An ambitious mixed-used development aiming to revitalize an area of Parramatta colloquially known as “Auto Alley” has been given the green light by the Sydney West Planning Panel.
The latest in a bevy of large-scale projects transforming western Sydney, the AUD$800 million (USD$645 million) project, to be known as South Quarter, will widen the footprint of the city’s development boom, which has so far been largely contained within its centre.
Designed by architecture firms Allen Jack and Cottier and Turner and landscape architecture practice Oculus, who together won a design competition for the project in 2014, the development will sit across three amalgamated sites: 57, 63 and 83 Church Street.
It will comprise three residential towers of between 23 and 43 stories, with retail and commercial uses on the lower levels; two 10-story commercial buildings fronting Church street; a 4.5 star hotel; approximately 3,000 square meters of public open space; a 2,000 square meter public park; and parking for around 1,200 cars.
According to a design statement from Allen Jack and Cottier, the precinct has been designed to “symbolize Parramatta’s unique location, culture, and character.”
The northern residential tower’s façade has been designed to offer views of the Sydney skyline and the Blue Mountains, and to express Parramatta’s location at the “meeting of the waters,” where the fresh river water meets the waters of Sydney Harbour.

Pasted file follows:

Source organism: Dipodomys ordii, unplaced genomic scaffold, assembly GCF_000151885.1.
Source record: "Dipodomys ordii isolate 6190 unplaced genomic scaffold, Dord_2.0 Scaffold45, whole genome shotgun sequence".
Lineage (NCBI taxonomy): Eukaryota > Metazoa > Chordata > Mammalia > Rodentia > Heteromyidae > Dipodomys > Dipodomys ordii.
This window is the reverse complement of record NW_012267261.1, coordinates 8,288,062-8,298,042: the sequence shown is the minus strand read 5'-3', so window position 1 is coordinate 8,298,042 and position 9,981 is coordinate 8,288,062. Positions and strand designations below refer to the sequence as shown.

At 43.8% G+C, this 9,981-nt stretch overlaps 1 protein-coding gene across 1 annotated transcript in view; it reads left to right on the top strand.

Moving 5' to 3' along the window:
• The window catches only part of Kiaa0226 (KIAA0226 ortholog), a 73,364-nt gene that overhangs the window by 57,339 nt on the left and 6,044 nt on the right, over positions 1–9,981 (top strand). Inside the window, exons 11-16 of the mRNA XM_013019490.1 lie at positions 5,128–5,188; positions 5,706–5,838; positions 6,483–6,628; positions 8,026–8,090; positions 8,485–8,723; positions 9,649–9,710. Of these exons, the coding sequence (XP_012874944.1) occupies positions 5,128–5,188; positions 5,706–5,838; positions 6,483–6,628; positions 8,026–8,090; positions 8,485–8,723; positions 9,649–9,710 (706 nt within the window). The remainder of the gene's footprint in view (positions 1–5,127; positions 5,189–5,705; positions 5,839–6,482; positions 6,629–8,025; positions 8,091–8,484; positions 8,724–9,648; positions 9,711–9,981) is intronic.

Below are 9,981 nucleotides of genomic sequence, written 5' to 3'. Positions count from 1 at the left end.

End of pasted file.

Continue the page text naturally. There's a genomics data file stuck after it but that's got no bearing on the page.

The pattern and color of the glass will change from top to bottom: the vertical, light colored glazing at the top will darken in color and steadily increase in wave pitch towards the bottom of the tower, representing the deeper, rougher waters of the harbor and ocean beyond.
The middle tower will be angled and shaped to allow sunlight into the pedestrian plaza and park in the middle of the day, and will feature sweeping balconies expressing the sandstone geology that is to be found in the materials of Parramatta’s historic buildings.
A podium linking the two residential towers will feature outdoor areas on top, with landscaping, a pool, and a spa, while a broad colonnaded pedestrian plaza lined with shops, cafés, and eateries will connect the site from the corner of Church Street to the new park.
The South Quarter project is slated to welcome residents by 2022.
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